By Ezra Koenig
Somewhere between LOL and FML there was "TRL." MTV's Total Request Live debuted in September 1998. The early TRL charts were dominated by 'N Sync, the Backstreet Boys, Korn and their respective biters. Then, six weeks in, Jay-Z's "Can I Get A ... " video debuted at Number 10. It wasn't the beginning of his career as a rapper, but it was the beginning of his career as a major force in pop music.
Mainstream radio and TV presented the late-Nineties teenager with a weirdly extreme choice between aggro rock played by men in tank tops and mushy ballads sung by slightly smaller men in tank tops; Jay-Z presented a much-needed alternative. This is not to say that Jay-Z never wore tank tops, but he was (and continues to be) an exceedingly rare combination of intelligence, weirdness, seriousness and pop appeal. Go look back at those TRL charts and it's not hard to tell why a generation of musicians, critics and fans became so deeply connected to the lyrics of a dude who, supposedly, was describing a world that at least 50 percent of his fans "couldn't relate to."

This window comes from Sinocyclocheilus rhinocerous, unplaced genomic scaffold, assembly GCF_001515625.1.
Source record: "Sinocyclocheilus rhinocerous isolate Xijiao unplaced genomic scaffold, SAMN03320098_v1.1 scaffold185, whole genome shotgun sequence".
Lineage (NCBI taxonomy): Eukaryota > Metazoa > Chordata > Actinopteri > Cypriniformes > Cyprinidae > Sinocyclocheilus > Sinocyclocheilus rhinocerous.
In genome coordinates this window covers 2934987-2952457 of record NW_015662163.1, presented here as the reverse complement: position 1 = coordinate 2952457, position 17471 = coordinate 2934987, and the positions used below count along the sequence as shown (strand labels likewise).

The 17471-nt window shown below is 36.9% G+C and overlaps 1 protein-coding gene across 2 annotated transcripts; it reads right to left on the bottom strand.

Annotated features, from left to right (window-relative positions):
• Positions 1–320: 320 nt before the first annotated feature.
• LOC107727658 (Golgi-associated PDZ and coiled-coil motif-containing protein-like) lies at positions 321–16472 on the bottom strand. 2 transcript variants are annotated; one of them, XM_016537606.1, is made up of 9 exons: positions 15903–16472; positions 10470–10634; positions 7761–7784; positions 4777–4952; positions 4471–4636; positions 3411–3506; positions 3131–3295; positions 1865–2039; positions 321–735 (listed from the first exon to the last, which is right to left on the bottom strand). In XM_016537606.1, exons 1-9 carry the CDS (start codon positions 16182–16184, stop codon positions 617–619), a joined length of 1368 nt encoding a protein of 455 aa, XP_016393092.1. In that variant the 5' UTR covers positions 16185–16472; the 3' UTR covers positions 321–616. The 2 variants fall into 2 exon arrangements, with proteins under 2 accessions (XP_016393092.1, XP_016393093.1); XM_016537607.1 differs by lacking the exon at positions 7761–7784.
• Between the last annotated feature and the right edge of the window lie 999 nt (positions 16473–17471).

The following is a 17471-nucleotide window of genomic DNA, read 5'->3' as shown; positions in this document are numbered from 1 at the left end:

In my lifetime, Jay-Z has, by far, been the most artful and exciting musician to consistently make hits, and I mean real hits — Top 10 singles deep into his career, like "Empire State of Mind." How many artists make it 15 years without embarrassing themselves, let alone while maintaining their relevancy?
I remember getting chills watching him perform "On to the Next One" at Coachella. He was wearing all black and standing in front of a giant video wall. I interpret that song as both an ode to creative ingenuity and a critique of infinite-growth capitalism. Admittedly, I was reading a lot about peak oil at the time, but c'mon, who else can inspire a crowd of 100,000 to throw their arms in the air while offering each individual brain in that crowd the opportunity to think critically about language and the state of the world today?
His lyrics are deep enough to demand exegesis (see: Decoded), at times, cute and playful enough to be memorized by every "mean girl" at my high school (see: his verse on Mariah Carey's "Heartbreaker"). On "Public Service Announcement," he described himself as being like "Che Guevara with bling on." Some people found this to be in bad taste, but it doesn't feel too off the mark to me. At the very least, I don't think anyone will take issue with the next line: "I'm complex."